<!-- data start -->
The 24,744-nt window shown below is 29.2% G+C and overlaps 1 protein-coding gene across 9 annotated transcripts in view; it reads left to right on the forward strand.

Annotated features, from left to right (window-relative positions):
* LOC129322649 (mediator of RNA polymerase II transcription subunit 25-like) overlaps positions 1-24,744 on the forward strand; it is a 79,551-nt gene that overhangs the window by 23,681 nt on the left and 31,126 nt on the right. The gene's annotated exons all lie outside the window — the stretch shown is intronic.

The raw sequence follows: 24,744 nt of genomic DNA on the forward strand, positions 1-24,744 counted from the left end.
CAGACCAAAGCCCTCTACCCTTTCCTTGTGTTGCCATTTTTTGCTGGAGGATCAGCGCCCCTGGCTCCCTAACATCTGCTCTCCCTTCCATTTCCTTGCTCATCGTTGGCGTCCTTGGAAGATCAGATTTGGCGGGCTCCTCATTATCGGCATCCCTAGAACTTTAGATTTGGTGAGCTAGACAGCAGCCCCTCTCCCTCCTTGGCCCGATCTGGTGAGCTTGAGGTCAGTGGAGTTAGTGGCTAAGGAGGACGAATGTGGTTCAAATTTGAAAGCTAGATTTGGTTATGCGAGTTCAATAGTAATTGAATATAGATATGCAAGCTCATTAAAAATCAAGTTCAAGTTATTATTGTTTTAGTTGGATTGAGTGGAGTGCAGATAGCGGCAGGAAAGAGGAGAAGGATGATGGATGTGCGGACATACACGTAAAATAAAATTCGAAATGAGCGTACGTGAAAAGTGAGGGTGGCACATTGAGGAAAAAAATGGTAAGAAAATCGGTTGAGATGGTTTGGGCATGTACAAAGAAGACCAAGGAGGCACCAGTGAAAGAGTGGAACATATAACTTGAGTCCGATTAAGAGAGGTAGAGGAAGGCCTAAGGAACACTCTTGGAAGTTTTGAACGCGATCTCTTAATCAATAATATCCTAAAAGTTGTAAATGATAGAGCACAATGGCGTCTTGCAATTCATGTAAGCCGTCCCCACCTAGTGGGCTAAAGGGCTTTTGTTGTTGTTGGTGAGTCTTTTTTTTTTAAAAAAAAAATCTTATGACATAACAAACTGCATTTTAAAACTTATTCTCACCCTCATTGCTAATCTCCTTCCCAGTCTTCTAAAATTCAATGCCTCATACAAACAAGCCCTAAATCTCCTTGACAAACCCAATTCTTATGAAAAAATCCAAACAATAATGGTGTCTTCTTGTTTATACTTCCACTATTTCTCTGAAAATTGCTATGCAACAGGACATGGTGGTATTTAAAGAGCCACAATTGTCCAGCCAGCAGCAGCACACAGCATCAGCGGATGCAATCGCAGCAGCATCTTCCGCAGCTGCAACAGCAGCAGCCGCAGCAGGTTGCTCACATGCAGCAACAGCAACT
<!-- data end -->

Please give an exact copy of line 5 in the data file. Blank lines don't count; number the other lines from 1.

CAGACCAAAGCCCTCTACCCTTTCCTTGTGTTGCCATTTTTTGCTGGAGGATCAGCGCCCCTGGCTCCCTAACATCTGCTCTCCCTTCCATTTCCTTGCTCATCGTTGGCGTCCTTGGAAGATCAGATTTGGCGGGCTCCTCATTATCGGCATCCCTAGAACTTTAGATTTGGTGAGCTAGACAGCAGCCCCTCTCCCTCCTTGGCCCGATCTGGTGAGCTTGAGGTCAGTGGAGTTAGTGGCTAAGGAGGACGAATGTGGTTCAAATTTGAAAGCTAGATTTGGTTATGCGAGTTCAATAGTAATTGAATATAGATATGCAAGCTCATTAAAAATCAAGTTCAAGTTATTATTGTTTTAGTTGGATTGAGTGGAGTGCAGATAGCGGCAGGAAAGAGGAGAAGGATGATGGATGTGCGGACATACACGTAAAATAAAATTCGAAATGAGCGTACGTGAAAAGTGAGGGTGGCACATTGAGGAAAAAAATGGTAAGAAAATCGGTTGAGATGGTTTGGGCATGTACAAAGAAGACCAAGGAGGCACCAGTGAAAGAGTGGAACATATAACTTGAGTCCGATTAAGAGAGGTAGAGGAAGGCCTAAGGAACACTCTTGGAAGTTTTGAACGCGATCTCTTAATCAATAATATCCTAAAAGTTGTAAATGATAGAGCACAATGGCGTCTTGCAATTCATGTAAGCCGTCCCCACCTAGTGGGCTAAAGGGCTTTTGTTGTTGTTGGTGAGTCTTTTTTTTTTAAAAAAAAAATCTTATGACATAACAAACTGCATTTTAAAACTTATTCTCACCCTCATTGCTAATCTCCTTCCCAGTCTTCTAAAATTCAATGCCTCATACAAACAAGCCCTAAATCTCCTTGACAAACCCAATTCTTATGAAAAAATCCAAACAATAATGGTGTCTTCTTGTTTATACTTCCACTATTTCTCTGAAAATTGCTATGCAACAGGACATGGTGGTATTTAAAGAGCCACAATTGTCCAGCCAGCAGCAGCACACAGCATCAGCGGATGCAATCGCAGCAGCATCTTCCGCAGCTGCAACAGCAGCAGCCGCAGCAGGTTGCTCACATGCAGCAACAGCAACT